Motte south-west of Morley House Farm


Heritage Category: Scheduled Monument

List Entry Number: 1011447

Date first listed: 25-Aug-1938

Date of most recent amendment: 17-Jan-1994


Ordnance survey map of Motte south-west of Morley House Farm
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This copy shows the entry on 19-Jan-2019 at 23:14:34.


The building or site itself may lie within the boundary of more than one authority.

County: Derbyshire

District: Erewash (District Authority)

Parish: Morley

National Grid Reference: SK 39186 40998


Legacy Record - This information may be included in the List Entry Details.

Reasons for Designation

Motte castles are medieval fortifications introduced into Britain by the Normans. They comprised a large conical mound of earth or rubble, the motte, surmounted by a palisade and a stone or timber tower. In a majority of examples an embanked enclosure containing additional buildings, the bailey, adjoined the motte. Motte castles and motte-and-bai1ey castles acted as garrison forts during offensive military operations, as strongholds, and, in many cases, as aristocratic residences and as centres of local or royal administration. Built in towns, villages and open countryside, motte castles generally occupied strategic positions dominating their immediate locality and, as a result, are the most visually impressive monuments of the early post-Conquest period surviving in the modern landscape. Over 600 motte castles and motte-and-bailey castles are recorded nationally, with examples known from most regions. Some 100-150 examples do not have baileys and are classified as motte castles. As one of a restricted range of recognised early post-Conquest monuments, they are particularly important for the study of Norman Britain and the development of the feudal system. Although many were occupied for only a short period of time, motte castles continued to be built and occupied from the 11th to the 13th centuries, after which they were superseded by other types of castle.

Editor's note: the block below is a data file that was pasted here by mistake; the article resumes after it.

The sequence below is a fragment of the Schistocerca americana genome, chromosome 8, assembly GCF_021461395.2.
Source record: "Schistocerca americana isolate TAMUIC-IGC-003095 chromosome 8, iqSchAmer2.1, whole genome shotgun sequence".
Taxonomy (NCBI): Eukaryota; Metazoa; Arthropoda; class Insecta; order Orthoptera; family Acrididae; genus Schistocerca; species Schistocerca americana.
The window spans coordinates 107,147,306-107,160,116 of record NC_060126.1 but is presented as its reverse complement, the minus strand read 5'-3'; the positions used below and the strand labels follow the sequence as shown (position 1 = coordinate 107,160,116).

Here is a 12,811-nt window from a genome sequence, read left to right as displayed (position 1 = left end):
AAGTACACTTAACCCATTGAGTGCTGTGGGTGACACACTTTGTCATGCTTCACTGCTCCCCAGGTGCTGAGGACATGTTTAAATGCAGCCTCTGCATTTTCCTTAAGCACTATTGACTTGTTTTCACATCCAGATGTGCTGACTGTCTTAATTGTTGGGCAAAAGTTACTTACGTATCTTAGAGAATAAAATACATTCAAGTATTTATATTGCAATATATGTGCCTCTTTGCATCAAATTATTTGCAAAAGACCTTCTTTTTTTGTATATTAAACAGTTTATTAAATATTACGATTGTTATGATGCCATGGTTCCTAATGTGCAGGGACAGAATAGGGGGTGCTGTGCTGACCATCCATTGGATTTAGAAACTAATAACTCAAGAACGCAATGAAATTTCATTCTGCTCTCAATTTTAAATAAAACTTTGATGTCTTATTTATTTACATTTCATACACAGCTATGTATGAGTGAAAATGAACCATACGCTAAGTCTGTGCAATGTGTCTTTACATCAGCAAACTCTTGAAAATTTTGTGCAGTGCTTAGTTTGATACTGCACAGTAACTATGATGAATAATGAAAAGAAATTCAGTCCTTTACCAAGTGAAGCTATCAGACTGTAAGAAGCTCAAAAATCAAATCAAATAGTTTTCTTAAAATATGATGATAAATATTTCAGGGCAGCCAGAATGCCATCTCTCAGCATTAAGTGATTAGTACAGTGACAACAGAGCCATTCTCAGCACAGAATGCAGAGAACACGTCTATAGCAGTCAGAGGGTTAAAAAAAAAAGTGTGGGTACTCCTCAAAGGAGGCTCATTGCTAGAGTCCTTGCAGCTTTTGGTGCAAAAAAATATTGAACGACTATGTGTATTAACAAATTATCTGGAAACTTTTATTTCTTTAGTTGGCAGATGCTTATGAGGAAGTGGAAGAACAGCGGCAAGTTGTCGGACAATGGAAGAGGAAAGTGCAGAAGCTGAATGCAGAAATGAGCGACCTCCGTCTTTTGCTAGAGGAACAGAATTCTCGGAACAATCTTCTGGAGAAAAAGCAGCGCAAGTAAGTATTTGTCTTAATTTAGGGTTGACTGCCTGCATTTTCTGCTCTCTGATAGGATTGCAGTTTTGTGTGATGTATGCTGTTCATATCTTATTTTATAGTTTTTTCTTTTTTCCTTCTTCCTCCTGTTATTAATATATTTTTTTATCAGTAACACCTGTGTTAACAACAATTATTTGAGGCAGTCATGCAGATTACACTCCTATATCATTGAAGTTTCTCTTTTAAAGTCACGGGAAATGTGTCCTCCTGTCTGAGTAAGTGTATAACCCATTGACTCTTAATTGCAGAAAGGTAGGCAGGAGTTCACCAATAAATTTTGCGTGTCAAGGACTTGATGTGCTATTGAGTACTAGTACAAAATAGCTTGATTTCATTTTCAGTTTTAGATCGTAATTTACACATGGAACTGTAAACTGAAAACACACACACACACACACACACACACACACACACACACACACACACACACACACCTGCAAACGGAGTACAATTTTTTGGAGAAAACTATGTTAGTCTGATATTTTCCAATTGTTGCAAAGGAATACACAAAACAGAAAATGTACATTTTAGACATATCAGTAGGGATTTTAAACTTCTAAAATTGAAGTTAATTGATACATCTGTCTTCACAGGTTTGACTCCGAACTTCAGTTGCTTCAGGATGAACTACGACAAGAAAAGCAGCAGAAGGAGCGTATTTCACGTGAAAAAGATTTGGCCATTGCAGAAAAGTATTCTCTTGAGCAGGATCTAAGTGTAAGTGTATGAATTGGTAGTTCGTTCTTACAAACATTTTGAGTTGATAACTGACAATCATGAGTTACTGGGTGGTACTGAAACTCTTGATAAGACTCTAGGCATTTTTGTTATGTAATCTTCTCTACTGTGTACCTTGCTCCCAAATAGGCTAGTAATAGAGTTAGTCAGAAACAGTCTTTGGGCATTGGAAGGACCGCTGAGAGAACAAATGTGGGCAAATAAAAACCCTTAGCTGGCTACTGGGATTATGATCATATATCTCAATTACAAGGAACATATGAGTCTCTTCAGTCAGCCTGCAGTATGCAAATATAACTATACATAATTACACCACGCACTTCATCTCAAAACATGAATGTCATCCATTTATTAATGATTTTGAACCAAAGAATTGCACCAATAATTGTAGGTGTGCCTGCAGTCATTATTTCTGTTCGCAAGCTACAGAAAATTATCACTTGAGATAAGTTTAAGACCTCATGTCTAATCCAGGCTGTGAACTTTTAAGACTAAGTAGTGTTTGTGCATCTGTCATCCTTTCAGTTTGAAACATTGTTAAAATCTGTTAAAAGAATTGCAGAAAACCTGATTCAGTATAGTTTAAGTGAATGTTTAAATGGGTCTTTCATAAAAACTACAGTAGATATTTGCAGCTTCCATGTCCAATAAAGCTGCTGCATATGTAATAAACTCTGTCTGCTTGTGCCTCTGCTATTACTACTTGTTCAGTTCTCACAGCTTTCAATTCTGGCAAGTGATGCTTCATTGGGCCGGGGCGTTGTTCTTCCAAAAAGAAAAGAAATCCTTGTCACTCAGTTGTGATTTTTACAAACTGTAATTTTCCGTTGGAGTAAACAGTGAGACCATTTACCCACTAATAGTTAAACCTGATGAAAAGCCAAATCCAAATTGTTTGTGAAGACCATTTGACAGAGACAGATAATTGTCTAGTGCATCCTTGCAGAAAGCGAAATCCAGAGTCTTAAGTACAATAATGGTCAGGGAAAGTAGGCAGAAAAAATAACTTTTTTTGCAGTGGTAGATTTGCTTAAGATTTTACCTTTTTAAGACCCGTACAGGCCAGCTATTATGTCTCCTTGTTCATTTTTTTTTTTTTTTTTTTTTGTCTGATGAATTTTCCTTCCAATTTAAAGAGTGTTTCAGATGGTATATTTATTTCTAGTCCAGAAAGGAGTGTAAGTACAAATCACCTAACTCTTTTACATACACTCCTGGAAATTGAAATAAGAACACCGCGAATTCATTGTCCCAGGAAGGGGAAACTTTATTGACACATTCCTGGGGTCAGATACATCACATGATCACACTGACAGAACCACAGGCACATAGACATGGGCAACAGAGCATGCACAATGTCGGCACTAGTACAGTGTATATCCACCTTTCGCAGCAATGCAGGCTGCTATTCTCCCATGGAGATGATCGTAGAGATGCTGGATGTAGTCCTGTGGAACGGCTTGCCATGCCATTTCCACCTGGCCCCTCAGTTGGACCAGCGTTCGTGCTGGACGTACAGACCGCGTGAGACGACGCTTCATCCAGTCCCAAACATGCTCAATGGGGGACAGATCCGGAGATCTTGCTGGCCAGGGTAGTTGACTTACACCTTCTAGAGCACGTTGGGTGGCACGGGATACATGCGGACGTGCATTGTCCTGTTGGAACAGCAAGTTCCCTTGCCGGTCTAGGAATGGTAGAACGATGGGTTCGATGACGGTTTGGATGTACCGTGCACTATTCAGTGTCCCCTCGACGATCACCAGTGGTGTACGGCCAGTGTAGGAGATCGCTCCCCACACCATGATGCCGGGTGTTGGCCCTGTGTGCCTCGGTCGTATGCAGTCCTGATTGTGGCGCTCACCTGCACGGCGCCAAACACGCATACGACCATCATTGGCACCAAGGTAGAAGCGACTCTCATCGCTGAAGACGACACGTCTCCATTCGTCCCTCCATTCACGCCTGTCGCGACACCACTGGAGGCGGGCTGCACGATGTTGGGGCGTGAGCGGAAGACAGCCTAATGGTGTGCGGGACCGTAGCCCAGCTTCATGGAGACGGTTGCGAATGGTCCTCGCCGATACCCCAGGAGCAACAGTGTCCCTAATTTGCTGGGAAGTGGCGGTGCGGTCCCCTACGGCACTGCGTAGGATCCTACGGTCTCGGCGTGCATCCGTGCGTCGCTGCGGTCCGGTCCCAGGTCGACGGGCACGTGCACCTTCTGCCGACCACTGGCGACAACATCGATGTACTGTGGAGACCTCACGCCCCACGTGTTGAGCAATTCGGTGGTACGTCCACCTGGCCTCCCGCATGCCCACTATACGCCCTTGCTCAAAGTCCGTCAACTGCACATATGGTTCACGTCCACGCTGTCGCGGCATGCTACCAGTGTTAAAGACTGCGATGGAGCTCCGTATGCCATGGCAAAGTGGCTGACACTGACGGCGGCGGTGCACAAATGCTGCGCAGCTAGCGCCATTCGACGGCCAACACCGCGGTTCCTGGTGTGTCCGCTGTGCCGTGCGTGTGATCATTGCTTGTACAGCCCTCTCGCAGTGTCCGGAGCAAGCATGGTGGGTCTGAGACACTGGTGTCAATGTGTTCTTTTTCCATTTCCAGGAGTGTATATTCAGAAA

Although the motte south-west of Morley House Farm has been disturbed by scrub, the monument survives well and is sufficiently intact for archaeological remains relating to the structure of the motte and the associated keep to be preserved. In addition, well preserved organic and environmental remains will survive in the waterfilled ditch.


Legacy Record - This information may be included in the List Entry Details.


This monument, known locally as The Mound, is a medieval motte and includes a flat-topped conical mound surrounded by a 6-9m wide waterfilled ditch which is crossed by a causeway on the south-east side. The motte is 15m wide at its base and c.4m high and very steep-sided. A timber tower or keep would originally have stood on the motte whose top is c.5m wide. Formerly there may also have been an attached bailey or outer enclosure which would have contained ancillary buildings and pens for cattle and horses. There is no visible trace of such a feature in the ploughed fields surrounding the monument and so this area has not been included in the scheduling. The surface of the adjacent farm track is excluded from the scheduling, although the ground underneath is included.

MAP EXTRACT The site of the monument is shown on the attached map extract. It includes a 2 metre boundary around the archaeological features, considered to be essential for the monument's support and preservation.


The contents of this record have been generated from a legacy data system.

Legacy System number: 23301

Legacy System: RSM


Books and journals
The Victoria History of the County of Derby: Volume I, (1905)
Craven, D. and Drage, C., Moated Sites List, 1982, SMR

End of official listing